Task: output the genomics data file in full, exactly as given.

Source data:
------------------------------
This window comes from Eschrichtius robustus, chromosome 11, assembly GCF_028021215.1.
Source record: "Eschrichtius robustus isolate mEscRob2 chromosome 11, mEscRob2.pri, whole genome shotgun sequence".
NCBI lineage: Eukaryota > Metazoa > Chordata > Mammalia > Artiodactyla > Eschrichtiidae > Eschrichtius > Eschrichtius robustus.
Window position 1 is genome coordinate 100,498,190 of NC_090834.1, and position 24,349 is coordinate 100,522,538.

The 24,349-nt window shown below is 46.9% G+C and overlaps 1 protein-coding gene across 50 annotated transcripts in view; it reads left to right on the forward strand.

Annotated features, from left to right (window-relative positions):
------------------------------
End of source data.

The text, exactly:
This window comes from Eschrichtius robustus, chromosome 11, assembly GCF_028021215.1.
Source record: "Eschrichtius robustus isolate mEscRob2 chromosome 11, mEscRob2.pri, whole genome shotgun sequence".
NCBI lineage: Eukaryota > Metazoa > Chordata > Mammalia > Artiodactyla > Eschrichtiidae > Eschrichtius > Eschrichtius robustus.
Window position 1 is genome coordinate 100,498,190 of NC_090834.1, and position 24,349 is coordinate 100,522,538.

The 24,349-nt window shown below is 46.9% G+C and overlaps 1 protein-coding gene across 50 annotated transcripts in view; it reads left to right on the forward strand.

Annotated features, from left to right (window-relative positions):